Monkey Puzzle Tree

Today’s endangered species comes from Chile. It’s called the Monkey Puzzle Tree. It’s also known as the Pehuén, monkey tail tree, Chilean pine and Pino Araucana. Comes from the Family Aracucariaceae (don’t ask me how to pronounce that one) which is species of evergreen conifers but it’s not actually the same as your average pine tree. The name came from the idea that it would be a real puzzle if a monkey tried to climb this tree but, fun fact, there are no monkeys in Chile anyway!

The monkey puzzle tree is a very ancient species. These trees were alive over 200 million years ago! That means they’ve been around since dinosaurs and scientists believe that these ancient animals used monkey puzzle trees as protection from other predators. Today they are located in the Chilean Coastal Range and Andes Mountains of Argentina because they thrive really well in volcanic soil.

The appearance of a monkey puzzle tree is quite fascinating or bizarre depending on the individual. They have a sort of pyramid shape as young saplings with spiky, stiff leaves that completely cover the branches. A lot of people like to say these trees look like reptiles because the leaves almost resemble plates of scales. When the tree is fully mature, it loses its lower branches and becomes very top heavy going from a pyramid shape to an umbrella shape. Monkey puzzle trees can grow to be 150 feet high and have a diameter of up to 7 feet.

A tree is either male or female. Male cones are known as pollen cones and female cones are known as seed cones. Pollination (the plant version of mating) occurs thanks to the wind transferring pollen to the seeds and that get naturally dispersed on the surrounding land. It takes 18 months for a cone to mature. It is not a good idea to stand under a monkey puzzle tree when it’s dropping cones because they are known to weigh up to 10 pounds! The seeds are referred to as piñones to the indigenous Pehuenche people of southern Chile and are one of their main food sources. They also use the trees as timber for boat structures, furniture and roofs; known as monkey puzzle wood.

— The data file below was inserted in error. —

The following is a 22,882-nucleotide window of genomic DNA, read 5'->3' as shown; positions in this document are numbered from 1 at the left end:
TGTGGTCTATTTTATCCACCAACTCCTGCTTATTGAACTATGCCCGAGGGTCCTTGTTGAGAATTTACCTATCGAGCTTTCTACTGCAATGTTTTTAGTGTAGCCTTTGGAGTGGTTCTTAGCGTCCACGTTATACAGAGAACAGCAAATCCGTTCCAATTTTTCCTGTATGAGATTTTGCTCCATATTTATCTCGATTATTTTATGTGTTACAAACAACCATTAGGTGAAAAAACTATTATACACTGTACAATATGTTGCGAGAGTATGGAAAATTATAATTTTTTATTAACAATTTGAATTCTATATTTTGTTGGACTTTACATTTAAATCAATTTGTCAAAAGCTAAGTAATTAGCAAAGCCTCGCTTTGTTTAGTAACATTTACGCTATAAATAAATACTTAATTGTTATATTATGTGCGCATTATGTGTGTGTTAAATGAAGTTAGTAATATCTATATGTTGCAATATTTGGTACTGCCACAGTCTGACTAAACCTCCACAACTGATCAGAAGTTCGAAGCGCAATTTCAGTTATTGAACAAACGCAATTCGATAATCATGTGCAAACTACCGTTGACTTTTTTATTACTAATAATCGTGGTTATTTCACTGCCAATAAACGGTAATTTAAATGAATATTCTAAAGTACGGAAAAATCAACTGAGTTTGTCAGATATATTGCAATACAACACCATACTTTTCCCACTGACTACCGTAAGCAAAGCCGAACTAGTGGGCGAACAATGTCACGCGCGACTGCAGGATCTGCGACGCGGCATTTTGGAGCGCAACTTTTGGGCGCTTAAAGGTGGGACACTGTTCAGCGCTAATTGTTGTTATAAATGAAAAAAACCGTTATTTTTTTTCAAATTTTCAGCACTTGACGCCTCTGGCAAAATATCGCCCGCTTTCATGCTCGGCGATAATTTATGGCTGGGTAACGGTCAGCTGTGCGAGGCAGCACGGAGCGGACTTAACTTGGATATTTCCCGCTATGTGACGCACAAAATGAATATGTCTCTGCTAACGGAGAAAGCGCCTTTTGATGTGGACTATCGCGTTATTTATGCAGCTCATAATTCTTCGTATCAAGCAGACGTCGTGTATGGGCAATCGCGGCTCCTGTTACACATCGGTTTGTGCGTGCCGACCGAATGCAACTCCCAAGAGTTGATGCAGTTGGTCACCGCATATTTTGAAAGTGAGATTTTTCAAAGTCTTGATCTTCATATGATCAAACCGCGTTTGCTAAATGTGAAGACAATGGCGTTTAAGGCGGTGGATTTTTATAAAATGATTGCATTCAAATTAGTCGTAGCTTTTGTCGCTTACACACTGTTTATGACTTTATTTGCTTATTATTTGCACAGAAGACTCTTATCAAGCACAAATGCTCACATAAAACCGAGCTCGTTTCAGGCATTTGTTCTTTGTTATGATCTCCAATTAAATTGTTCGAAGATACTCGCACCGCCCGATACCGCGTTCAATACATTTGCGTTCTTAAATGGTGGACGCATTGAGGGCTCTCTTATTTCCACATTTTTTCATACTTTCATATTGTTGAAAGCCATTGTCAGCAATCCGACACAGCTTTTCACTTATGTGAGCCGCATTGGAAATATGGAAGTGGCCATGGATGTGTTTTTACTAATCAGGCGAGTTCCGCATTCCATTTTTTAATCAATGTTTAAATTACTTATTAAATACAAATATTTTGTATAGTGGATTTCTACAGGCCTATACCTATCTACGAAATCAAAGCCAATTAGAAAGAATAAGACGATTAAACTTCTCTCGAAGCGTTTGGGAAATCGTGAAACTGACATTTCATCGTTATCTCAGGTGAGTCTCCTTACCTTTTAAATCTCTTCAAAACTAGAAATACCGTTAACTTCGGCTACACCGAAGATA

Monkey puzzle trees were first introduced to Europe by Archibald Menzies. He was a British Navy surgeon and plant collector. In 1795, him and a few of his officers attended a dinner hosted by the governor of Chile and the dessert they were served had seeds on it from the monkey puzzle tree. Archibald saved some of the seeds and germinated them on his ship so by the time he got back to Britain, he had five monkey puzzle trees which were planted in the Royal Botanic Garden. This lead to the monkey puzzle tree becoming a huge phenomenon in the ornamental tree world and most seen today are juveniles.

While this tree is a hit in Europe and US, it’s sadly, declining in population in it’s natural habitat. Deforestation due to logging and burning to make room for more farm crops and cattle are the main reasons for population decline. Climate change is also affecting the trees because wildfires are becoming more and more intense and occurring with back to back frequency. Monkey puzzle trees are pretty resistant to fire considering they live close to volcanoes but sometimes the fires are just too hot to handle and they don’t stand a chance against fires deliberately set by humans. In 2014, Chile declared a national emergency because fires burned through acres of trees in 3 national parks. It sadly included small areas where this species is officially protected.

As far as conversation goes, most of the effort is targeting these forests as a whole versus one particular species. If you would like to learn more about the case study and what is being done, click here.

(Source: GlobalTrees, Owlcation, EdenProject)